Press Releases 2015
Ebola epidemic shows: cooperation needed to strengthen health securityThe West African Ebola epidemic has shown that functioning health systems are important for security and for the function of society. The spread of the epidemic in the area would mean a deepening of human suffering in the area, while also making it considerably more difficult to stop the spread.
The Global Health Security Agenda has brought together more than 40 countries and key international organisations to collaborate. Its purpose is to improve international preparedness and the ability of health systems to function. The programme supports the implementation of the health regulations of the World Health Organisation (WHO) and the veterinary standards of the World Organisation for Veterinary Health (OIE) in the member states. The chairmanship of the programme passes to Finland in 2015.
An international group of experts noted already when it investigated the actions against the 2011 pandemic that the world is ill prepared to respond to a serious emergency threatening public health that would be global and of long duration.
Not all countries have the ability to recognise epidemics in their early stages, nor the means to prevent communicable diseases from spreading. They also do not have an effective health system for dealing with epidemics. Without effective countermeasures local epidemics can become a threat to global security. The possibility that the causes of a disease might end up in the wrong hands increases the security threat.
In many fragile countries state funds have been directed at other things than health care or education. International players would now seem to be ready to strengthen the health sector. The starting point is a commitment by the countries themselves to sustainable solutions. Development of health care alone is not sufficient, however, if the societies are weak in other respects.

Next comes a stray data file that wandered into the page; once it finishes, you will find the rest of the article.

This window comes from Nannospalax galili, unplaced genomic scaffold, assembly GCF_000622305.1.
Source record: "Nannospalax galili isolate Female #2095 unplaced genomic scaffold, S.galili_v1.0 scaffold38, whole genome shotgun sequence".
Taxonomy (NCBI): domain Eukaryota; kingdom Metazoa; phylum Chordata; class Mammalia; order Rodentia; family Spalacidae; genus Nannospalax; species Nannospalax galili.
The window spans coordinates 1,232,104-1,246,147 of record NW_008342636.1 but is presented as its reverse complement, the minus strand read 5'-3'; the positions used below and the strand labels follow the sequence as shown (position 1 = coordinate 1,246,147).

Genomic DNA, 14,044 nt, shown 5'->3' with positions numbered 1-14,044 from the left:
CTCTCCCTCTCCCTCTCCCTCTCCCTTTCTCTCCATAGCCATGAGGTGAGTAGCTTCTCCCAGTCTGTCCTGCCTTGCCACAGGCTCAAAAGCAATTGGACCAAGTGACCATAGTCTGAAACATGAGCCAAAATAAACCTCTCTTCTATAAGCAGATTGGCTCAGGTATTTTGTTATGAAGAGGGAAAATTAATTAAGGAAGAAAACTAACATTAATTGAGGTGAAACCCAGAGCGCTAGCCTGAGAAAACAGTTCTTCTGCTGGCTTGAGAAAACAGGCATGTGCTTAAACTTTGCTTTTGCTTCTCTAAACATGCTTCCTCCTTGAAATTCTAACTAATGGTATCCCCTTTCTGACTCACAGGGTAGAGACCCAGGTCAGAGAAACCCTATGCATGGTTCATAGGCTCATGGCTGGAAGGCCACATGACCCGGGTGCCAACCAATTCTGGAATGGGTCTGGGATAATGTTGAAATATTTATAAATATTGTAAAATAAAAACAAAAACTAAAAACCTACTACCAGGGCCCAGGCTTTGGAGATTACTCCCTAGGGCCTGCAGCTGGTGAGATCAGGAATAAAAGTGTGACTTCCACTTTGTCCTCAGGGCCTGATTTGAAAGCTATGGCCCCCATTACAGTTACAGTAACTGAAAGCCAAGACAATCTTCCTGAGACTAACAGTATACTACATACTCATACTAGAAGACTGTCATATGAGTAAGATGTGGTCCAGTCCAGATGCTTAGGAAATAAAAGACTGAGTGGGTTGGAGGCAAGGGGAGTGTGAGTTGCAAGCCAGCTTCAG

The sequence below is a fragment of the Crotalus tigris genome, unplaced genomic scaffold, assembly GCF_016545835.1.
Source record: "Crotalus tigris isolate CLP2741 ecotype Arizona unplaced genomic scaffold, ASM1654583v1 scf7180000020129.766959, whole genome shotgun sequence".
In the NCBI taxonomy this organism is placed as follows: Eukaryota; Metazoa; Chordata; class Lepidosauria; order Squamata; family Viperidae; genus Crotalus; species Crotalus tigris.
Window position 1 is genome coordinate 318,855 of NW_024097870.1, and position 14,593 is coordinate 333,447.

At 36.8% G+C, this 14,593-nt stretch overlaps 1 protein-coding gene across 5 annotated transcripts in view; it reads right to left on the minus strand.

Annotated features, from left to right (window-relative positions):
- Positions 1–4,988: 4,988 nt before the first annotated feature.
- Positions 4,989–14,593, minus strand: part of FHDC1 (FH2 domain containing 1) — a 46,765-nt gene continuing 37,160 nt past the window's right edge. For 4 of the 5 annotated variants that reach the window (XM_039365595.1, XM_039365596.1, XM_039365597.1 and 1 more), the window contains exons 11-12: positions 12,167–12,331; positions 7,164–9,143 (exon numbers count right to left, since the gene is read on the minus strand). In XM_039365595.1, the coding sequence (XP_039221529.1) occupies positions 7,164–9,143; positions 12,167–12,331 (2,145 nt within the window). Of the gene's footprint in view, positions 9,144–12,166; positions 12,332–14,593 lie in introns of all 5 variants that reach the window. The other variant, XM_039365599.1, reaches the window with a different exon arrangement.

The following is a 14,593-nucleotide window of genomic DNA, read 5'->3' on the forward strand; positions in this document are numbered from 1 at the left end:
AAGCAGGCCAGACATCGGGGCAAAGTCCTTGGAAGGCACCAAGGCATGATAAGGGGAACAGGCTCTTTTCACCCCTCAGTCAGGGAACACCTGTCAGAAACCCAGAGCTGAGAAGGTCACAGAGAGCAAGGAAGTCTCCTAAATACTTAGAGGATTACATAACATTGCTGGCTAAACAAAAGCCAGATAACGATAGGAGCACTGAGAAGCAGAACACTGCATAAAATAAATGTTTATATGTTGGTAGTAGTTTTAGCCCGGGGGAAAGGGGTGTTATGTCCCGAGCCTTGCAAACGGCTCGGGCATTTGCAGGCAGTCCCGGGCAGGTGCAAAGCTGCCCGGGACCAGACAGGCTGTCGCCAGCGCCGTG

Countries benefit when they learn from the experiences of others and work together. For instance Finland is working with Tanzania to facilitate the quick identification of the country's animal diseases and microbes. Local experts and officials are trained in the project in preparation for biological threats.
Health security cannot be built exclusively on the efforts of the health sector. Important in this work are also agricultural, defence, development, security, and foreign affairs administrations. Finland's strength is the smooth and close cooperation among officials. Good examples include the Centre for Biothreat Preparedness and the biosecurity network, and the Zoonosis Centre, which monitors infectious diseases which spread from animals to humans. Finland can also send rescue personnel to support the activities of health officials in crisis areas, for instance in coordination work or for technical activities. In such a case help is provided through the EU's rescue service mechanism or through international organisations.
Fighting diseases is the shared mission. Each antibiotic treatment increases the amount of antibiotic residues circulating in nature. This, in turn, increases the number of resistant bacteria. The use of antibiotics can be reduced through good animal husbandry, for instance. There are relatively few resistant bacteria in the Finnish food chain. The good state of affairs has been achieved through tight policy on antibiotics, treatment recommendations, monitoring, collaboration among officials, and research. Different sectors have also committed to the common goals.
The infection of nurses in Western hospitals with Ebola indicated how important it is to pay heed to health security considerations. Advanced technology does not protect those working with infectious diseases if mistakes are made, if equipment is outdated, or if instructions are inadequate. Continuing training and practice create sustainable security culture. From the point of view of biosecurity it is important that those working with infectious diseases are protected against infection.
Effective preparation, protective measures, and collaboration among officials are needed to prevent the cause of the disease from being spread deliberately. Preparations and countermeasures against natural, inadvertent, or deliberate biological threats can well be planned in the same way. What is most important, however, is to develop biosecurity practices and to increase awareness of the threats.
The international community is seeking sustainable solutions for long-term challenges. The Health Security Agenda has this specific aim. The chairmanship will give Finland a unique possibility to influence and to advance the implementation of shared health recommendations and standards. At the same time we can increase the effectiveness of the activities of the international community in improving global health security.
Ministry of Social Affairs and Health
Ministry of Agriculture and Forestry
Ministry of Defence
Secretary of State
Ministry for Foreign Affairs
Ministry of the Interior